Days to germination: 4 to 8 days
Days to harvest: 60 days
Light requirements: Full sun
Water requirements: Frequent regular watering
Soil: Well fertilized with good drainage
Container: suitable for some bush varieties
Like tomatoes, zucchini is another popular favorite with home gardeners. Healthy zucchini vines can produce a huge harvest each year, and many people end up trying to give away their extra zucchini because they have so much of it. It’s often called “summer squash” as well.
Most zucchini varieties grow as a spreading vine, which can take up a lot of space. You can conserve space by training the vines up a trellis, and there are also some bush varieties. Most zucchini are long and tube-shaped but there are some round varieties too.
Zucchini is a very flexible vegetable that can be used either raw or cooked. You can even use zucchini in baked goods, like bread or muffins. They are very high in vitamins A and C, manganese and fiber.
Starting from Seed
Zucchini plants can be started from seed either indoors, or directly in the garden. You should start your zucchini seedlings indoors about 2 weeks before your last frost date. Zucchini grow very long roots, so start your seeds in small pots that are several inches deep and be very careful not to break the roots when you transplant. The seeds should be planted about 1 inch below the surface of your potting soil.
Because you can get 16 or more fruits per vine, you really don’t need that many plants. Three or four is usually enough for a family. If you get too over-zealous, you will almost certainly be overrun with zucchini at harvest time.
Alternatively, you can sow the seeds directly outdoors after the threat of frost is past and the soil has warmed up. See the transplanting section for more on planting right into the garden.
You should plant your zucchini in the sunniest part of the garden, and they love the heat.
If you are planting your seeds directly into the garden, plant the seeds about 1 inch deep, with about 6 seeds to a small hill. If they all sprout, thin down to about 3 plants per hill.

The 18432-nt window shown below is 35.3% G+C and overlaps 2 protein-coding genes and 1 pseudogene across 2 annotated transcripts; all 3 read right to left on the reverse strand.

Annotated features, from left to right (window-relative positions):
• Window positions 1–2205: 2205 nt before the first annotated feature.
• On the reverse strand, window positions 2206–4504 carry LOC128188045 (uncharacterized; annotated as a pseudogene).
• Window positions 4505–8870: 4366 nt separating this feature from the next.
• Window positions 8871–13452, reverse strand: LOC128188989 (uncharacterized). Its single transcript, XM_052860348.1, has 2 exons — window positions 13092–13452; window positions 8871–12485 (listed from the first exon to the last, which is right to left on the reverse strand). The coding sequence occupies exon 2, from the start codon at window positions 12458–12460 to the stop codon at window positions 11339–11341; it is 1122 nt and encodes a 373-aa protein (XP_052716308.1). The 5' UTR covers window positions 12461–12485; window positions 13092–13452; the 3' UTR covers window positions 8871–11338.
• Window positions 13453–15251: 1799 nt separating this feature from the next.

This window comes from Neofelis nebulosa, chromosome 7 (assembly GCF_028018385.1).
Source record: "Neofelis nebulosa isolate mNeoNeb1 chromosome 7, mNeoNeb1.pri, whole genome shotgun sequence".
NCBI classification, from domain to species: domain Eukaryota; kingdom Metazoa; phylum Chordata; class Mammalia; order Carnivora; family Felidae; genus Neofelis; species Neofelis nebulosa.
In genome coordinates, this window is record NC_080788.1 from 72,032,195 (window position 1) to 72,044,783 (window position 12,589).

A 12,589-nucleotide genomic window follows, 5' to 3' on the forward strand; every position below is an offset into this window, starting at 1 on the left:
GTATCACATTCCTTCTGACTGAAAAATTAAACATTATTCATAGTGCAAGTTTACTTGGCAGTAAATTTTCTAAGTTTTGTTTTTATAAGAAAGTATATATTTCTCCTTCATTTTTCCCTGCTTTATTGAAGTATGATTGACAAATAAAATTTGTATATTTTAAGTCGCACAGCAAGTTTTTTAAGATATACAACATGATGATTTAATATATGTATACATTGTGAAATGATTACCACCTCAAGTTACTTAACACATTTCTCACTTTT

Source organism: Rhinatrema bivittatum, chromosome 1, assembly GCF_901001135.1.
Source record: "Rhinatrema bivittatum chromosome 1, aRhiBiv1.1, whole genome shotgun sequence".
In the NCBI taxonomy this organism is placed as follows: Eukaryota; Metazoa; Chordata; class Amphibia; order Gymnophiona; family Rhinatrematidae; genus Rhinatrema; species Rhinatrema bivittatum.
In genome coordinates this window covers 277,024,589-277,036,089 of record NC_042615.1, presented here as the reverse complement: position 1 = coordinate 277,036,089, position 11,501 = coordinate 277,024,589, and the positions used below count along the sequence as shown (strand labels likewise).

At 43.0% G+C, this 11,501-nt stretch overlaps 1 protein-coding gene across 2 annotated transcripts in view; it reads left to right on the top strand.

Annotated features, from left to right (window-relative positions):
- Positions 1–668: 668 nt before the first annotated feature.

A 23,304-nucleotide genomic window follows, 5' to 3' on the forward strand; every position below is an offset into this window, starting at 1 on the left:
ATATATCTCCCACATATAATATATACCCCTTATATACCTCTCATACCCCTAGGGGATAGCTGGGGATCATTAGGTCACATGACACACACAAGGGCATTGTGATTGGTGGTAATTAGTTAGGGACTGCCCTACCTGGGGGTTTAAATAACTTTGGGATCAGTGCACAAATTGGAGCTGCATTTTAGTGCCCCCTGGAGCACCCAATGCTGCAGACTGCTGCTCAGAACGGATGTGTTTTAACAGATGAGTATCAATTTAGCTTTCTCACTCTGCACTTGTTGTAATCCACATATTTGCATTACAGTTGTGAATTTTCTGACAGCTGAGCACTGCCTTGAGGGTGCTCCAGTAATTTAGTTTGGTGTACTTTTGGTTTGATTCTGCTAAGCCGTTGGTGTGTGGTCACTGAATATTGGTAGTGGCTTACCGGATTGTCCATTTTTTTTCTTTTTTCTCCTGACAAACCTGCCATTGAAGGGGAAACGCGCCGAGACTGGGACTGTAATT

With seedlings, you have to prepare your garden area by digging the soil thoroughly so that it’s loose. To protect the roots, you should loosen the soil at least 6 inches deep. If you are using larger seedlings, you may want to dig deeper. Mix in compost or aged manure, for these heavy-feeding plants.
As mentioned, zucchinis have long tap roots, so you need to be careful when you transplant that you don’t break the roots. Dig a hole deep enough that you can set in the seedling without having to fold up the longer roots.
If you are planting more than one hill of zucchini, you should allow plenty of space between them. Bush plants need at least 3 feet on all sides because they will get quite large. Vining zucchini that are being grown upward on a trellis can be about a foot and a half apart.
Water your zucchini frequently and don’t let them completely dry out, especially once they start to set fruit. Give them a good soaking about once a week. Take care while watering to keep the water off the leaves as much as you can to reduce any problems with fungus or mildew.
Once the plants have grown to a decent size, their broad leaves will help keep the area weed-free by shading out invading plants. To keep your vines thriving, give them a good doze of fertilizer each month of the summer.